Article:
Mixed-Use Complete Streets Replacement for Interstate 235: A potential design for reclaiming Interstate 235 through downtown Des Moines as a "Complete Street".Mixed-Use Complete Streets Replacement for Interstate 235: A potential design for reclaiming Interstate 235 through downtown Des Moines as a "Complete Street".

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A Des Moines Register article today reports that the the Ingersoll fiasco bike lane addition left automobile travel times essentially unchanged. Not only is the street now more accessible to bicyclists, but it was done without substantially impacting automobile travel.

Commute times on Ingersoll Avenue have changed little since traffic lanes were reconfigured, according to city traffic studies...

In the worst case, travel times increased roughly 20 seconds for westbound motorists traveling between Martin Luther King Jr. Parkway and 42nd Street during the afternoon rush hour, said Gary Fox, the city's traffic engineer. There were essentially no changes overall and slight improvements in midday vehicle travel times, he added.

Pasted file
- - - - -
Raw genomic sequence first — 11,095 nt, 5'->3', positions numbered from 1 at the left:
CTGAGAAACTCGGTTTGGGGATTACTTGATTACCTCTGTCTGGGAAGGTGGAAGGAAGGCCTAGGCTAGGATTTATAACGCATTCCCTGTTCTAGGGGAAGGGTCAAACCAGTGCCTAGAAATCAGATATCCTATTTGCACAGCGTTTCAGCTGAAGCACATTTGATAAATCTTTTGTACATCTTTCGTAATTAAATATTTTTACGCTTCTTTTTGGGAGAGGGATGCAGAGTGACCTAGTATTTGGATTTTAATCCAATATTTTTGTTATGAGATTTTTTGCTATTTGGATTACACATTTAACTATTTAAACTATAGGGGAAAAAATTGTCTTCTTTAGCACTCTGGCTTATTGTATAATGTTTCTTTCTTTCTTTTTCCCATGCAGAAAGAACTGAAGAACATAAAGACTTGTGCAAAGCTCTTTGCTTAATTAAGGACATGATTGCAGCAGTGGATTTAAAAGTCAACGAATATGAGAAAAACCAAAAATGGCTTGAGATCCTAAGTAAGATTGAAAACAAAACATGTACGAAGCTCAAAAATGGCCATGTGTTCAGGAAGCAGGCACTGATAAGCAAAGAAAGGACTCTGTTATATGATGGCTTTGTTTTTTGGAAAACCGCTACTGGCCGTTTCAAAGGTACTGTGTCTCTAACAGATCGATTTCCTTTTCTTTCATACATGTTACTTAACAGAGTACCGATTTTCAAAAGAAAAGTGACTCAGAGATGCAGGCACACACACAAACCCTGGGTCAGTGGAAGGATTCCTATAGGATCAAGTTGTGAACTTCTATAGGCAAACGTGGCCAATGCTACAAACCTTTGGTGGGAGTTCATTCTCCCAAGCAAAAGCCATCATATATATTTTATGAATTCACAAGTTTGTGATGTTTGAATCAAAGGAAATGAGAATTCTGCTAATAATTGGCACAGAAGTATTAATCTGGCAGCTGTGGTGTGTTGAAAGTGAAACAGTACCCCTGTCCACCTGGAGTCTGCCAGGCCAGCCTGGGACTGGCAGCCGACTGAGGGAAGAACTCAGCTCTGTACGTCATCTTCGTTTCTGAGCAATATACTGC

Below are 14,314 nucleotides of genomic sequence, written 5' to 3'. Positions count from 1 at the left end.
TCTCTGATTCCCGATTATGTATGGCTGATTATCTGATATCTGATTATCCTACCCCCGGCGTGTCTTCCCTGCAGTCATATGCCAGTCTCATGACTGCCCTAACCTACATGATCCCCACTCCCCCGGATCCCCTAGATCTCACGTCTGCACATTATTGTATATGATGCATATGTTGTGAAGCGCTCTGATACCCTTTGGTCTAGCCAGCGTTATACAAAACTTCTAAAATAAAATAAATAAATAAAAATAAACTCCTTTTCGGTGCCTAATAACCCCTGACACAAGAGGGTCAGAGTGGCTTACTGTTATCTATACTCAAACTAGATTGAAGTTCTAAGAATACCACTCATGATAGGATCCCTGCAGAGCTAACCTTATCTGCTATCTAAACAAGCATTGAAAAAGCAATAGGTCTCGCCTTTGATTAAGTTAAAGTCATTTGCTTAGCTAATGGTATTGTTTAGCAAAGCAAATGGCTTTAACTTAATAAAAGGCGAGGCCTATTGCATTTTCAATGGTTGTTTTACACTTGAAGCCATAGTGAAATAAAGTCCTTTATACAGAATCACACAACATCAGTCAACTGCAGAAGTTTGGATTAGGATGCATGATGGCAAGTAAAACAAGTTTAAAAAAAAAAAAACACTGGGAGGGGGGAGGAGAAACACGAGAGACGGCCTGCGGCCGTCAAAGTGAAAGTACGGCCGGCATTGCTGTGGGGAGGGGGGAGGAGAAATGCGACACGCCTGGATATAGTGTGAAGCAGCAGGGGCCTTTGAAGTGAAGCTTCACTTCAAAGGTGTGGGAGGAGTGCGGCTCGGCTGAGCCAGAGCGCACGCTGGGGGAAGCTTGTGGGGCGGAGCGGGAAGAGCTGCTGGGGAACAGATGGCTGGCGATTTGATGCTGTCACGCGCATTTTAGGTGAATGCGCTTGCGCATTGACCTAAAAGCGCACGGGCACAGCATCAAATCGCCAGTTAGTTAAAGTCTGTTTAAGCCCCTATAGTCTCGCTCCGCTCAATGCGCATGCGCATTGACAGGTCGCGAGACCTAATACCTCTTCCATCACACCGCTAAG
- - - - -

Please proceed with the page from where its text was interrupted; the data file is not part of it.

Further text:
Um, yeah. I probably could have told you that without a GPS-outfitted car, but such technology makes the conclusion a little more believable to the naysayers. Perhaps.

UPDATE, 6/30/2010: A reader who lives just off Ingersoll and commutes every day on the street notes that her commute time has actually decreased!

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[UPDATE 7/4/2010: Voting is over - we ended up in sixth place. Thank you to everyone for their help!]